Nouns, countable or uncountable | SpanishDict Answers
1 Vote

I underline the nouns of this [paragraph, and I wrote besida in brackets if they are countable or uncountable. Can you check them, please?

"The third and final period (U) saw the tragic collapse (U) of the earlier way of life. The causes (U) of the island’s change and decline were complex, but mainly due to one thing (U) – the destruction (U)of a large number of trees (C). Starting at least 1,200 years ago, this meant that there were almost no large trees left by the time the Europeans (C) came in the 18th century."

  • Posted Oct 25, 2010
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6 Answers

0 Vote

All the nouns you have in bold are Countable, with exception of "Destruction."

However, keep in mind that the few rules we have in English always have exceptions.

0 Vote

I think all the nouns in bold are countable with the exception of destruction, which I would normally think of as uncountable- I think to be proper in using it as a countable noun you would have to say "episodes of destruction".

0 Vote

Hola

I am not sure if your language is English.

"The third and final period (C) saw the tragic collapse (c) of the earlier way of life. The causes (C) of the island’s change and decline were complex, but mainly due to one thing (C) – the destruction (C) of a large number of trees (C). Starting at least 1,200 years ago, this meant that there were almost no large trees left by the time the Europeans (C) came in the 18th century."

It seems to me that you think only words that have an S can be countable.

All your nouns above can be counted - so they are all countable.

Look at the first one "the first and third period" - if there can be a first and a third period then they must be countable.

Hope this helps.

PS The reason this is important when learning English is that we use different "quantifiers" for countable and uncountable nouns.

PPS some nouns are both countable and uncountable.

There is some disagreement about the noun destruction. Others think it can not be countable.

Imagine a place (a city for example) that has been destoyed several times then you could / would talk about the 1st - 2nd - 3rd destructions.

  • My language is Spanish, I am learning English! - jortosar Oct 25, 2010 flag
  • Really? How many "destructions" have you counted, lately? I would never say it that way. - pesta Oct 25, 2010 flag
  • Here's a nice review: http://www.englishclub.com/grammar/nouns-un-countable_2.htm - pesta Oct 25, 2010 flag
  • Very good, ian-hill -- this exercise certainly has some ambiguous questions! - pesta Oct 25, 2010 flag
0 Vote

destruction

from this link:

destruction /dɪ'strʌkʃən/ n uncountable

I do not think destruction is a countable noun.

Edit to add another link:

Oxford: destruction

  • Matter of opinion I think Stadt. - ian-hill Oct 25, 2010 flag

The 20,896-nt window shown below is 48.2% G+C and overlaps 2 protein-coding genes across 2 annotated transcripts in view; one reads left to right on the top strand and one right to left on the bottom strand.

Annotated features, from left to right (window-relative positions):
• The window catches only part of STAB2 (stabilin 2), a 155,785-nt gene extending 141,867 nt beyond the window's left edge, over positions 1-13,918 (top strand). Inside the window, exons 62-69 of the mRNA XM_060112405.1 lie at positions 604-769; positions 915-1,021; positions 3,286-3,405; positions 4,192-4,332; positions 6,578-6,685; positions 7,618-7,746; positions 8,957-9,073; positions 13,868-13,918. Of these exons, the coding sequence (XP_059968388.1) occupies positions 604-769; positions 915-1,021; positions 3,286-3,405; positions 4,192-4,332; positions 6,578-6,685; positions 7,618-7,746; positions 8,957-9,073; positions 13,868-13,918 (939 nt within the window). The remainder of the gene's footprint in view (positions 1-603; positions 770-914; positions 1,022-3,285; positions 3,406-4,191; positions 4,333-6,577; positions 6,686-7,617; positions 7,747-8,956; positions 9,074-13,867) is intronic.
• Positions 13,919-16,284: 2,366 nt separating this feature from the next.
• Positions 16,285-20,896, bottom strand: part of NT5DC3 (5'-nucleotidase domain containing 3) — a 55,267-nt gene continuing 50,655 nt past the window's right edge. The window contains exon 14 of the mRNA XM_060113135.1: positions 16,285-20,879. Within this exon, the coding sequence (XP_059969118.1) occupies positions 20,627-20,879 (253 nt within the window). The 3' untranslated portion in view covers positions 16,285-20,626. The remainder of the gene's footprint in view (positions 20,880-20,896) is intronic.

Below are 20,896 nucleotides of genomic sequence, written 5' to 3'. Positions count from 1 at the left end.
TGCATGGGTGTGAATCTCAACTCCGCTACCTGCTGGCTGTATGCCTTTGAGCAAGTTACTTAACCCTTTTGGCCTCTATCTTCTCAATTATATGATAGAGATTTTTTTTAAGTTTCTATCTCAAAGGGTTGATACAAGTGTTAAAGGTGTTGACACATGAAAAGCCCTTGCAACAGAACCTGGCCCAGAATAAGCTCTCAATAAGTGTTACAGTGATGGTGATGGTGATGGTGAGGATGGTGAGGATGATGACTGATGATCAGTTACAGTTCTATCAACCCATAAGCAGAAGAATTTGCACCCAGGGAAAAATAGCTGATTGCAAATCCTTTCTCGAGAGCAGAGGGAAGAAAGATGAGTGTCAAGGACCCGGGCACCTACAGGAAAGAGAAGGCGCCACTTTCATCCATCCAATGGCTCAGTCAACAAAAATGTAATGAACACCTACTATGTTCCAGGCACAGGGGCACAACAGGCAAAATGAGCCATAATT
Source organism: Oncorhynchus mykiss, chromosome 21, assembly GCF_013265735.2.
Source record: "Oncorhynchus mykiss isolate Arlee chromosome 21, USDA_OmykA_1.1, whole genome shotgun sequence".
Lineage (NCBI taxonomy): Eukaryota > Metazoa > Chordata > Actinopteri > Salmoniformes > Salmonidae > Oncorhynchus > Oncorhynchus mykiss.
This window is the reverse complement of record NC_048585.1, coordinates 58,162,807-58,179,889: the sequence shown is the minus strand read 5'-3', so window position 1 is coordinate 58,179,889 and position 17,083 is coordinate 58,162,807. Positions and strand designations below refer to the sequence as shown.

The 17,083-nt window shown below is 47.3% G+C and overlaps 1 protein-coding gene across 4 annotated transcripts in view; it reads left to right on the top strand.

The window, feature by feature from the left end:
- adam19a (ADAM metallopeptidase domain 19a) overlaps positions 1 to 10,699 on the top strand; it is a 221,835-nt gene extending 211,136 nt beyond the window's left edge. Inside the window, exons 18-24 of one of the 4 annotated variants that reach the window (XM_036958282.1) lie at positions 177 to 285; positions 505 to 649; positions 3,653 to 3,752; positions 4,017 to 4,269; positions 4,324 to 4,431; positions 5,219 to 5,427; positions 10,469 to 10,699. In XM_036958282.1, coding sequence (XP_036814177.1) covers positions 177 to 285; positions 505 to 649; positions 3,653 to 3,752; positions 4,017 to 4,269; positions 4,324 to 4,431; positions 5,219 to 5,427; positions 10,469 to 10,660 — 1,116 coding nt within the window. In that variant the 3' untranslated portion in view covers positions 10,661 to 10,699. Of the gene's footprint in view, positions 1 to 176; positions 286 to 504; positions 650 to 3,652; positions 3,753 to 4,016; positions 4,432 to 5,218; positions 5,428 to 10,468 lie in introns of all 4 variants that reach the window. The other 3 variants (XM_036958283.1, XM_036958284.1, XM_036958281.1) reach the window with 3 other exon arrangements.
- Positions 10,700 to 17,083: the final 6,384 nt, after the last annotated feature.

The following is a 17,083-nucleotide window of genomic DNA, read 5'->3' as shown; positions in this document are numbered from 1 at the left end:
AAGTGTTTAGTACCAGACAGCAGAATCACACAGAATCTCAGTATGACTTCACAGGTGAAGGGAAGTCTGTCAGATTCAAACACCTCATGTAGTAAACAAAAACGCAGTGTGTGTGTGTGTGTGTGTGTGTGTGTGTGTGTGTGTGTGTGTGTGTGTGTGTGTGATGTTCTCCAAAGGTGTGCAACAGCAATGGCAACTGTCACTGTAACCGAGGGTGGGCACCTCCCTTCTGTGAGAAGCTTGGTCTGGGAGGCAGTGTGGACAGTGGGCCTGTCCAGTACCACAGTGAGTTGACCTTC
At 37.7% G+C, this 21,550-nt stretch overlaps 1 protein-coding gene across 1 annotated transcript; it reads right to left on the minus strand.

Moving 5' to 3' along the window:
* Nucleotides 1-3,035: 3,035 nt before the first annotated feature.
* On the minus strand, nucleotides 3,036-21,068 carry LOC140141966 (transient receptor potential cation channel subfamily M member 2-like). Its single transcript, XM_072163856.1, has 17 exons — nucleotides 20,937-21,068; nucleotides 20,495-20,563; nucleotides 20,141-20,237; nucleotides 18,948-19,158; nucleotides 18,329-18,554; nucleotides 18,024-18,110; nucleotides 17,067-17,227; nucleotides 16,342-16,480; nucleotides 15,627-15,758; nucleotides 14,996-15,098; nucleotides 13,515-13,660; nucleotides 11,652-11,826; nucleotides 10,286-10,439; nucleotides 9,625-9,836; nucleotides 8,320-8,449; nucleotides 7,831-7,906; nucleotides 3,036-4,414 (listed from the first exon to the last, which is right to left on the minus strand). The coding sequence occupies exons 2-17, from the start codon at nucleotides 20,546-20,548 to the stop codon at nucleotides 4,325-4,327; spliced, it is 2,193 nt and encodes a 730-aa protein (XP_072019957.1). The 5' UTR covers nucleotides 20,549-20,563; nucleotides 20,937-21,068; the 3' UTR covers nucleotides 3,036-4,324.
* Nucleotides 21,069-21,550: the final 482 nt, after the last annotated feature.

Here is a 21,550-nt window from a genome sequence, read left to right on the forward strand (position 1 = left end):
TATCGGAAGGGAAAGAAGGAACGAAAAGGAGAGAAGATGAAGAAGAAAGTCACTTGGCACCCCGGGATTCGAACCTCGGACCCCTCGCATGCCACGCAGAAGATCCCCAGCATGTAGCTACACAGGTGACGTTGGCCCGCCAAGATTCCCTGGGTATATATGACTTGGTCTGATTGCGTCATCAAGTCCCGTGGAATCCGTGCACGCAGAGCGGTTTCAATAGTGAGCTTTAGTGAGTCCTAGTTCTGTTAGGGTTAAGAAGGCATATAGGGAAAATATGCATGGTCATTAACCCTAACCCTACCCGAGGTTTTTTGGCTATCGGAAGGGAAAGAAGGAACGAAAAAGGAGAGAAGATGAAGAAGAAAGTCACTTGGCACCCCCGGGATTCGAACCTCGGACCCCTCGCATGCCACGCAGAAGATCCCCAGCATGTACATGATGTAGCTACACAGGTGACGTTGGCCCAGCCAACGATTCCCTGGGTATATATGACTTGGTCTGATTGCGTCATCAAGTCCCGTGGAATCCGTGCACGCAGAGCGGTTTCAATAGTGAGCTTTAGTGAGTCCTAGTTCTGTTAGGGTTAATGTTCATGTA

• Nice link. I guess jortosar could have looked up all the nouns. :-) - pesta Oct 25, 2010 flag
0 Vote

We have episodes of destruction, we do not have destructions in normal usage. Rice and sand are uncountable because you count grains of them, not them themselves.

link text

from the above link:

Briefly, the difference countable and uncountable nouns can be explained as follows:

Countable nouns are things we can count, and have both singular and plural forms:

A boy; two boys; a car; two cars

You can use a/an before countable nouns.

Uncountable nouns are things that we cannot count. They do not have a plural form:

Air, sand, ice, wisdom (NOT airs, sands, ices, wisdoms).

You cannot use a/an before an uncountable noun. Instead, you can use a measurement and the word of:

A breath of air A grain of sand A block of ice A lot of wisdom

Uncountable nouns are followed by the singular form of the verb:

The air is clean. The sand feels hot. This coffee tastes horrible.

  • I know what countable and uncountable nouns are. - ian-hill Oct 25, 2010 flag
  • Okay, then I guess we will have to resolve to disagree. - Stadt Oct 25, 2010 flag
  • Agreed Stadt - ian-hill Oct 25, 2010 flag
0 Vote

I think you started a kind of battle. I think Destruction is an uncountable noun. But I have asked if you can see other nouns in the paragraph which are not underlined???????? And maybe I lost something... because I do not understand Ian hill question. I am Argentinean and trying to practise English!!!!!! Thanks

  • The battle is finished. I think ian-hill wins. But his example is so rare, most references will simply show "destruction" is uncountable. - pesta Oct 25, 2010 flag
  • I would still say the first, second or third times it was destroyed- however English grammar is not my area of expertise, so I won't argue further. - Stadt Oct 25, 2010 flag
  • I agree with you on that Stadt :) - ian-hill Oct 25, 2010 flag
  • Can we agree on this?: In the context given it is being used as an uncountable noun, even though there may be some instances where it can be used as countable noun. - Stadt Oct 25, 2010 flag
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